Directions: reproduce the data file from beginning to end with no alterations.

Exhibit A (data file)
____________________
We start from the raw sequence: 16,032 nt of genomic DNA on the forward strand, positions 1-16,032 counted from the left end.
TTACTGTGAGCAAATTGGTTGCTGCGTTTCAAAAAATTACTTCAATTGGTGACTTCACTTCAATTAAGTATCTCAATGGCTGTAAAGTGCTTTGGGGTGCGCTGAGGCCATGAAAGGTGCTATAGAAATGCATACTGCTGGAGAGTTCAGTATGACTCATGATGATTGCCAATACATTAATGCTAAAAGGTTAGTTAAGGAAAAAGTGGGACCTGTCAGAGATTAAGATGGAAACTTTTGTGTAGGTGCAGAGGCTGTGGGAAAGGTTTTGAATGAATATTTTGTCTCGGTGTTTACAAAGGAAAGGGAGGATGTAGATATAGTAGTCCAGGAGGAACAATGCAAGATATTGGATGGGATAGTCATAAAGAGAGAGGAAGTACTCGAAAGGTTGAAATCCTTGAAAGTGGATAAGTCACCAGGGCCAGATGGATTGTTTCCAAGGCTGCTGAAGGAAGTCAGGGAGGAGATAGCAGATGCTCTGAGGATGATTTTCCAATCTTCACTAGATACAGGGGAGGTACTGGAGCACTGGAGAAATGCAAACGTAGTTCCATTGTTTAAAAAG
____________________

We start from the raw sequence: 16,032 nt of genomic DNA on the forward strand, positions 1-16,032 counted from the left end.
TTACTGTGAGCAAATTGGTTGCTGCGTTTCAAAAAATTACTTCAATTGGTGACTTCACTTCAATTAAGTATCTCAATGGCTGTAAAGTGCTTTGGGGTGCGCTGAGGCCATGAAAGGTGCTATAGAAATGCATACTGCTGGAGAGTTCAGTATGACTCATGATGATTGCCAATACATTAATGCTAAAAGGTTAGTTAAGGAAAAAGTGGGACCTGTCAGAGATTAAGATGGAAACTTTTGTGTAGGTGCAGAGGCTGTGGGAAAGGTTTTGAATGAATATTTTGTCTCGGTGTTTACAAAGGAAAGGGAGGATGTAGATATAGTAGTCCAGGAGGAACAATGCAAGATATTGGATGGGATAGTCATAAAGAGAGAGGAAGTACTCGAAAGGTTGAAATCCTTGAAAGTGGATAAGTCACCAGGGCCAGATGGATTGTTTCCAAGGCTGCTGAAGGAAGTCAGGGAGGAGATAGCAGATGCTCTGAGGATGATTTTCCAATCTTCACTAGATACAGGGGAGGTACTGGAGCACTGGAGAAATGCAAACGTAGTTCCATTGTTTAAAAAG